The FCA decision does not say that Upper Nicola offered any new information for consideration. The extensive evidence of all parties was available for anyone to read in the NEB record. The duty of consultation has to have a limit. It should not be extended to the repetition of already thoroughly debated issues.
Theoretically, the consulters could have asked the NEB to reconsider its recommendation to Cabinet. However, there is no benefit in doing it all over again just for the sake of doing it all over again. The FNs requesting this reconsideration would have known the request would be refused. This request was made to create another ground for judicial review.
If the NEB had been asked, and had agreed to reconsider the economics of the pipeline, it would have had to comply with procedural fairness requirements. This meant re-opening the hearing, and giving all parties a full and fair opportunity to present further evidence and argument. That would add at least another 6-12 months for hearings, then a further delay for the NEB to make, write and translate its report. This would require new consultations with FNs about that report, then back to the Cabinet. Yet everyone knew, and the FCA acknowledged, that there was a statutory Cabinet decision deadline of December 19, 2016. A reopening of the NEB’s hearing for reconsideration of the economic case for the pipeline could never have been completed within that deadline. Yet the FCA, in its paragraph 626, gave this alleged failure of consultation as a reason for quashing the Cabinet’s decision.
In the first week of November, 2016 the Crown gave six FNs copies of its second Draft Consultation Report. It sought their comments within two weeks (its first draft had previously been circulated for comment). The statutory deadline for the Cabinet decision was December 19, 2016, just six weeks away. The FCA held that allowing only 2 of those weeks for comments was inadequate. Why? The time needed to comment on a revised report is just a matter of opinion. There is no law that says how long is long enough. It was the Cabinet, not the court, that had to make the difficult approve/deny decision, in the national interest, and within a short deadline. The court had no way of knowing how long it would take for the Cabinet to review and consider all the evidence before it, and then to make, write and translate its decision. The longer the response time given to FNs, the less time would remain for the Cabinet to do its job. The FCA gave no explanation as to why its opinion on how to divide the short time available before December 19 between the FNs and the Cabinet should over-rule that of the Cabinet.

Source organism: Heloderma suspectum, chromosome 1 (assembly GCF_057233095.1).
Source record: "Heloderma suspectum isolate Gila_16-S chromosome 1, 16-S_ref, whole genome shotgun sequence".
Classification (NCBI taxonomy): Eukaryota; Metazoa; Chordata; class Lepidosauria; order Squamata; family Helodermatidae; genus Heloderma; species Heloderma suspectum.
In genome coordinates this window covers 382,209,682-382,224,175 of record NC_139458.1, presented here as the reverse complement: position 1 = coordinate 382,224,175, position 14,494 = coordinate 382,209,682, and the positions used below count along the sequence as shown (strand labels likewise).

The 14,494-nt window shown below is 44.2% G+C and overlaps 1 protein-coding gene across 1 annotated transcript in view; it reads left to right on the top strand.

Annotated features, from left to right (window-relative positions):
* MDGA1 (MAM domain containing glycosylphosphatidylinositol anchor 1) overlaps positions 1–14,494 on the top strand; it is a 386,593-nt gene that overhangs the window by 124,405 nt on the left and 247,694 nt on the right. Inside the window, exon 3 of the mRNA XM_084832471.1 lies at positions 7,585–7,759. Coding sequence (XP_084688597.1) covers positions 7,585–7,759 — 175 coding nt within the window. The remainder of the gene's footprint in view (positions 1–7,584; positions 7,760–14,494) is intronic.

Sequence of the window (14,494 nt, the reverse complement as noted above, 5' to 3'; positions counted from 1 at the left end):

The FCA Created A New Duty To Consult FNs On Non-FN Issues
FNs’ interests in broad public policy issues such as greenhouse gases and the economics of a project are no different from, and no greater than that of the general Canadian public. These are not about Aboriginal rights based on treaties, land claims or other recognized Aboriginal interests. For example, Canada’s Paris accord commitments on GHG emission reductions were made on behalf of all Canadians, not just FNs. Yet the FCA struck down the Cabinet’s approval decision in part because the court held that Crown consultation of FNs on these non-FN issues had been inadequate.
If any other Canadian person (or a provincial or municipal or government) had applied to the FCA to quash the Cabinet decision on the ground that it was legally invalid because it failed to consider adequately the project’s impact on greenhouse gases or its economic viability the court would have summarily dismissed the application. The reason for dismissal would have been because these are generic policy issues that only the elected representatives can determine, not legal issues for the court.